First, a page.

S.you have found each other. She, twenty-eight years old, South Tyrolean, globetrotter, visionary attached to her home country with a cosmopolitan influence. He, completely down-to-earth, South Tyrolean from foot to tip, a powerful guy, grew up around 135 million years ago in the Cretaceous and one of the most beautiful mountains in the Alps: The Sass Rigais towers over all the other peaks of the Geisler group with its 3,025 meters. And the twenty-eight-year-old Teresa Unterthiner prefers to look at him from across the street: “At sunrise from the Gabler,” she says with shining eyes, “that’s where our mountains are most beautiful.”
There are many mountains in the Alps, more than thirty thousand in all, that have a name and have been measured. But hardly any other peaks are as wild, jagged and impressive as the Geisler group, the main actor for Teresa Unterthiner’s new hotel refuge Forestis. The mountains can be marveled at in widescreen format from all sixty-two suites, as there are only floor-length glass fronts across the entire width of the rooms towards the peaks. Only the two rooms in the old main building have normal sized windows. It all began in this main building, originally planned as a sanatorium by the Austrian monarchy in 1912. The First World War prevented its use as a pulmonary hospital, the house fell into a long slumber, which a certain Alois Hinteregger only ended almost a century later. The father of Stefan Hinteregger, whose life partner is Teresa Unterthiner, bought the property on Palmschoss not far from the Plose source and turned it into a hotel in 2010. Stefan was in the hotel industry in Hawaii, Teresa in the real estate industry in Shanghai, but both followed Alois’ call to build something special in this special place. “Europe is undoubtedly the cradle of culture. But you can’t spend your whole life in the cradle, ”Oskar Maria Graf once said. But don’t you have to go back to the cradle if something unique can be created there?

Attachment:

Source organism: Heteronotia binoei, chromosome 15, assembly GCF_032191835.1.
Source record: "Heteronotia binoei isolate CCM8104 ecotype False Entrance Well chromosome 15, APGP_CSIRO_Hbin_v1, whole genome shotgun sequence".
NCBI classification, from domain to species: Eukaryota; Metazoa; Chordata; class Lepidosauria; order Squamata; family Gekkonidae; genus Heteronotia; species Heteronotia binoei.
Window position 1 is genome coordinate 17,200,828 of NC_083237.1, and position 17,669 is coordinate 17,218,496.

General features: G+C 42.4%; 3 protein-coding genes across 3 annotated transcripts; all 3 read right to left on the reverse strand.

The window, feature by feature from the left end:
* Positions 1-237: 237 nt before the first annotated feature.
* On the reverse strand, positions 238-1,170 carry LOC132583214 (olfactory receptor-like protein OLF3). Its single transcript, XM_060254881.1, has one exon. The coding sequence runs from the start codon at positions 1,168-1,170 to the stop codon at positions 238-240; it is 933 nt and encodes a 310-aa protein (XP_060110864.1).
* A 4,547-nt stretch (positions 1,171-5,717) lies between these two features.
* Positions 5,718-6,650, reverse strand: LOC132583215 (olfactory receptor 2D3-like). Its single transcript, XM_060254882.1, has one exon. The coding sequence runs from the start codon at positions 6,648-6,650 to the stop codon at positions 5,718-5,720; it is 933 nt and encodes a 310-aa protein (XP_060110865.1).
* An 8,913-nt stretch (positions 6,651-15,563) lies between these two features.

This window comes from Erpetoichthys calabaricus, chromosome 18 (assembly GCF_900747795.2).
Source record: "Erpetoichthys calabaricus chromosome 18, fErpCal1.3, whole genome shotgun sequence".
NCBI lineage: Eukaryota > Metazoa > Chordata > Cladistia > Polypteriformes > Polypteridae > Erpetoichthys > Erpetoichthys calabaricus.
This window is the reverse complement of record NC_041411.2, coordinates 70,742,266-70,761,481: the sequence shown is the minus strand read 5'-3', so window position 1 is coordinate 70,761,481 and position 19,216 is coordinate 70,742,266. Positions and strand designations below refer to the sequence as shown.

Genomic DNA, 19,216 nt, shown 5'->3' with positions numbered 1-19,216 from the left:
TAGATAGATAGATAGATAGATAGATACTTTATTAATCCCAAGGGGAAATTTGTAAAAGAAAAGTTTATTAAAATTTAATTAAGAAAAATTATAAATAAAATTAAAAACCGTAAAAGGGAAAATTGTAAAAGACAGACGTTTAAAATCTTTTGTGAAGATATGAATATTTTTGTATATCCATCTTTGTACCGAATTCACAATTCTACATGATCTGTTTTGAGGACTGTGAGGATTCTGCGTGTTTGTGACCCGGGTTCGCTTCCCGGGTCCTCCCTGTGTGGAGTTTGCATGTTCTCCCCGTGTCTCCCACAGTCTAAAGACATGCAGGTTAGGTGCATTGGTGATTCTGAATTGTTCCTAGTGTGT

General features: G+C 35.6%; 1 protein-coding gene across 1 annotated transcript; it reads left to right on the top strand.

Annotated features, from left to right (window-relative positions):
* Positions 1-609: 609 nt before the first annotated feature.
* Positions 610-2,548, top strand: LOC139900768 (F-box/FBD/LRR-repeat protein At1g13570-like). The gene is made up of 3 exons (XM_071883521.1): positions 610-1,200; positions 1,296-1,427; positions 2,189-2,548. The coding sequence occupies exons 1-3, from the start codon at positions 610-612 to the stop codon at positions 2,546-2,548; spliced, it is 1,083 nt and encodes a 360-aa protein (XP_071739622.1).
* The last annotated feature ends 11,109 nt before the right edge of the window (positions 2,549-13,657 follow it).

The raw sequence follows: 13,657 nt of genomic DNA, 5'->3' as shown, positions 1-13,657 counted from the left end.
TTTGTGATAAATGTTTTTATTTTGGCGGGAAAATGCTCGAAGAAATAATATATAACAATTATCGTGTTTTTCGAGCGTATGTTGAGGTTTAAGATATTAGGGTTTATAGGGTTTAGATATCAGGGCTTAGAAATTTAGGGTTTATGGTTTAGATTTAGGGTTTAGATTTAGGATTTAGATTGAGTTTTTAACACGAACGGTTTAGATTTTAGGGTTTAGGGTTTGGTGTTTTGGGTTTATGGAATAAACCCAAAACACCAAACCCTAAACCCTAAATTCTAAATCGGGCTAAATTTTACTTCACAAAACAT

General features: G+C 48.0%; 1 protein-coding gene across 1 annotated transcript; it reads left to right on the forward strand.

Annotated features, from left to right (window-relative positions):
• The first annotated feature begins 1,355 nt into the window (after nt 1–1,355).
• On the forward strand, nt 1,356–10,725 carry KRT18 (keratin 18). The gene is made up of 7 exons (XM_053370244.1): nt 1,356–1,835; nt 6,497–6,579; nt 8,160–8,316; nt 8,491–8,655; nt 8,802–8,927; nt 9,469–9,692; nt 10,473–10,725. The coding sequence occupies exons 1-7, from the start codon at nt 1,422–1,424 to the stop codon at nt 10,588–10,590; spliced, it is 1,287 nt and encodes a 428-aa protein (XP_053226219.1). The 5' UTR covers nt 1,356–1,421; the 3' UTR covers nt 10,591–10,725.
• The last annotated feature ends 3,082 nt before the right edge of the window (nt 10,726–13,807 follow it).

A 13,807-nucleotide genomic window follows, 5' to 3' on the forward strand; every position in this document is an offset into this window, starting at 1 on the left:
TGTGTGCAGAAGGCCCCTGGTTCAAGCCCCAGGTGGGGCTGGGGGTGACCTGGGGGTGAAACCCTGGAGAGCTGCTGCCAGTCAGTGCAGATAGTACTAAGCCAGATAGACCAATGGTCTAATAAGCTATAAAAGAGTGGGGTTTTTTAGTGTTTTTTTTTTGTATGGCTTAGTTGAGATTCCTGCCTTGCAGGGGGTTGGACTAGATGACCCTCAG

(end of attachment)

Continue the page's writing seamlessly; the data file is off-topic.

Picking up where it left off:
Private pool on the roof
You have to, that wasn’t a question for either of them. Since the main house could not be expanded for monument protection reasons and sixty to sixty-five suites were considered economically necessary, the owners started brainstorming. “The clients absolutely wanted to go their own way. Light and energy should penetrate into every room, ”says architect Armin Sader, recalling the Herculean task. He had never built a hotel before, and the requirements were not easy: as little as possible was allowed to be taken away from this wonderful place at 1,800 meters above sea level, and at the same time the guests should be able to see the full splendor of nature. And under no circumstances should South Tyrolean Lederhosen architecture be created. Nevertheless, Sader put two pine cones on the table: “If we can’t get across, then we’ll build up.” That was the solution: three towers that reach up like tree trunks, but not over the treetops with a maximum of thirty-two meters shoot out. Without the towers, three times as much space would have been used and the maxim “best view for everyone” would not have been possible.